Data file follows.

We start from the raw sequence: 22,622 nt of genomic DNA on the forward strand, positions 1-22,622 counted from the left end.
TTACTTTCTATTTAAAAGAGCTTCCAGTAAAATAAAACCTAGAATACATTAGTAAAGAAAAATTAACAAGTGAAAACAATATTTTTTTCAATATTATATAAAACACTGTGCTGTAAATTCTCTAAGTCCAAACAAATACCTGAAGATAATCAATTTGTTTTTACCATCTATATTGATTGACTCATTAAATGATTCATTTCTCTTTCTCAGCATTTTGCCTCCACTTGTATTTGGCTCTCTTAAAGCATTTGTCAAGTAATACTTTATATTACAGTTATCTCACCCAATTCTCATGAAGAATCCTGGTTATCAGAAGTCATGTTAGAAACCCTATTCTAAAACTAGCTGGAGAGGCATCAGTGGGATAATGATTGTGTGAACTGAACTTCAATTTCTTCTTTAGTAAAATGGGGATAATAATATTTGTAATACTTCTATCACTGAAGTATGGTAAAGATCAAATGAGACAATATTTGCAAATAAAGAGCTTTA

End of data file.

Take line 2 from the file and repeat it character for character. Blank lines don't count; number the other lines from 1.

TTACTTTCTATTTAAAAGAGCTTCCAGTAAAATAAAACCTAGAATACATTAGTAAAGAAAAATTAACAAGTGAAAACAATATTTTTTTCAATATTATATAAAACACTGTGCTGTAAATTCTCTAAGTCCAAACAAATACCTGAAGATAATCAATTTGTTTTTACCATCTATATTGATTGACTCATTAAATGATTCATTTCTCTTTCTCAGCATTTTGCCTCCACTTGTATTTGGCTCTCTTAAAGCATTTGTCAAGTAATACTTTATATTACAGTTATCTCACCCAATTCTCATGAAGAATCCTGGTTATCAGAAGTCATGTTAGAAACCCTATTCTAAAACTAGCTGGAGAGGCATCAGTGGGATAATGATTGTGTGAACTGAACTTCAATTTCTTCTTTAGTAAAATGGGGATAATAATATTTGTAATACTTCTATCACTGAAGTATGGTAAAGATCAAATGAGACAATATTTGCAAATAAAGAGCTTTA